Several methods were used to date the petroglyphs, including determining when the water level the Winnemucca Lake basin—which back then was a single body of water connecting the now-dry Winnemucca Lake and the existing Pyramid Lake—reached the specific elevation of 1207 m.
The elevation was key to the study because it marked the maximum height the ancient lake system could have reached before it began spilling excess water over Emerson Pass to the north. When the lake level was at this height, the petroglyph-peppered boulders near the base of the mound were submerged and therefore not accessible for carving.
Co-authors on the study included Eugene Hattori of the Nevada State Museum in Carson City, Nevada John Southon of the University of California, Irvine. The National Research Program of the U.S. Geological Survey funded the study.
The oldest dates calculated for the Winnemucca Lake petroglyph site correspond with the time frame linked to several pieces of fossilized human excrement found in a cave in Oregon. The caves, known as the Paisley Caves in south central Oregon, held not only fossilized human coprolites that dated to roughly 14,400 years ago. Fifty-five sites near and southeast of the Paisley Caves exhibit the same type of petroglyphs as the Winnemucca Lake glyphs, suggesting the same people may have occupied both areas 14,000 ± years ago.

After receiving his PhD in Earth Science from Brown University in 1974, Benson took a series of jobs, including: Assistant Professor at the University of Nevada, principal Investigator at the Desert Research Institute, visiting scientist at the University of California Berkeley, and staff scientist at the Lawrence Berkeley National Laboratory. In 1982 he moved to Boulder and began work with the U.S. Geological Survey, retiring from that institution in 2010.
While at the Desert Research Institute he designed and implemented the pilot project for the Department of Energy’s National Uranium Research Evaluation program. At the Lawrence Berkeley National Laboratory, his research encompassed geochemical studies of the Hanford Nuclear site, including the development of a sophisticated numerical chemical transport model designed to simulate the movement of radionuclides from the nuclear waste repository. When he joined the USGS, he was first assigned to the Yucca Mountain project where he was responsible for the creation of the Paleoclimate and Paleohydrology programs.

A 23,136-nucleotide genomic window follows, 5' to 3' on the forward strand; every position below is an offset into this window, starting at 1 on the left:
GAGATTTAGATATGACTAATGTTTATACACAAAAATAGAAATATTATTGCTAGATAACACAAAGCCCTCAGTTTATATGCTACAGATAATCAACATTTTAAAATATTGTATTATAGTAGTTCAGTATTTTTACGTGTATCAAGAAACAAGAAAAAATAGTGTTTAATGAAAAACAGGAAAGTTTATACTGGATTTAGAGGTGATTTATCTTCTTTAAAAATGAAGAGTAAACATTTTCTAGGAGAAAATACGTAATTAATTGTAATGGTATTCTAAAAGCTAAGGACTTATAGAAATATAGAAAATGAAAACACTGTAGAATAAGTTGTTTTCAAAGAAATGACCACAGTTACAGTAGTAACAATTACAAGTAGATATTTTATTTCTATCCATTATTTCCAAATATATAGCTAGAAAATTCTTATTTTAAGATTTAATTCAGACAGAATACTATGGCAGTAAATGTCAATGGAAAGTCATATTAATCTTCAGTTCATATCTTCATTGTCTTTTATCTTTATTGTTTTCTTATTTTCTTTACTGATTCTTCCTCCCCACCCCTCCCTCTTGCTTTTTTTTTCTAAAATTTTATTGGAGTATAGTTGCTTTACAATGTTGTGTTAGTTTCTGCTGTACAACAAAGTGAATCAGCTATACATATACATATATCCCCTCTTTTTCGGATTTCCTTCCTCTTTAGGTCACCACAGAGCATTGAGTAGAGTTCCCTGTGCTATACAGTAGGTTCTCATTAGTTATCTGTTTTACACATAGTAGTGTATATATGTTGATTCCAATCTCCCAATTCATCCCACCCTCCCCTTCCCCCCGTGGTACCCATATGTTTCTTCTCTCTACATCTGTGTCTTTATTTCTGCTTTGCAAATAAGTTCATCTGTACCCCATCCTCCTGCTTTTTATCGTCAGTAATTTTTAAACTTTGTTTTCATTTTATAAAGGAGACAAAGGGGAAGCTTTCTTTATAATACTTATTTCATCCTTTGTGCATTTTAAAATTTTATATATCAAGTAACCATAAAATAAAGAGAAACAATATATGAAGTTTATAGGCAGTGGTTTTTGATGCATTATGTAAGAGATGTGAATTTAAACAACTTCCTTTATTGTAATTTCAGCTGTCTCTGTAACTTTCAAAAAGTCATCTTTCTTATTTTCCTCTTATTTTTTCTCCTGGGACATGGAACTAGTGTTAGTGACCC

His early paleoclimate work oscillated between studies of present-day hydrologic, atmospheric, and chemical processes, the conceptual and numerical modeling of those processes, and the application of those models to paleoclimate data sets. One of the outcomes of that work was the demonstration that fluctuations in the sizes of large paleo-lake systems in the Great Basin of the western United States reflected changes in the climate of the North Atlantic between 45,000 and 10,000 years ago. During the past decade, he applied geochemical methods to the sourcing of Native American prehistoric maize and textiles and, in addition, used high-resolution records of past climate to better understand the impact of climate change on prehistoric Native Americans via their subsistence base. One of these studies indicated that Chaco and Cahokia were abandoned at approximately the same time due to a megadrought that extended from California through Illinois.

He has authored slightly over 100 peer-reviewed publications.

April 2017 Lecture

Franktown Cave, CO (5DA272): New Analysis of Data and Its Relation to Apachean Migrations 

Speaker: Dr. Kevin Gilmore – Archaeology Program Manager in HDR’s Englewood Office.
Date & Time: Thursday, April 13, 2017 – 7:00pm to 8:30pm
Location: University of Colorado Museum of Natural History
Click here for directions and parking information
Lecture is free and open to the public. We welcome public participation.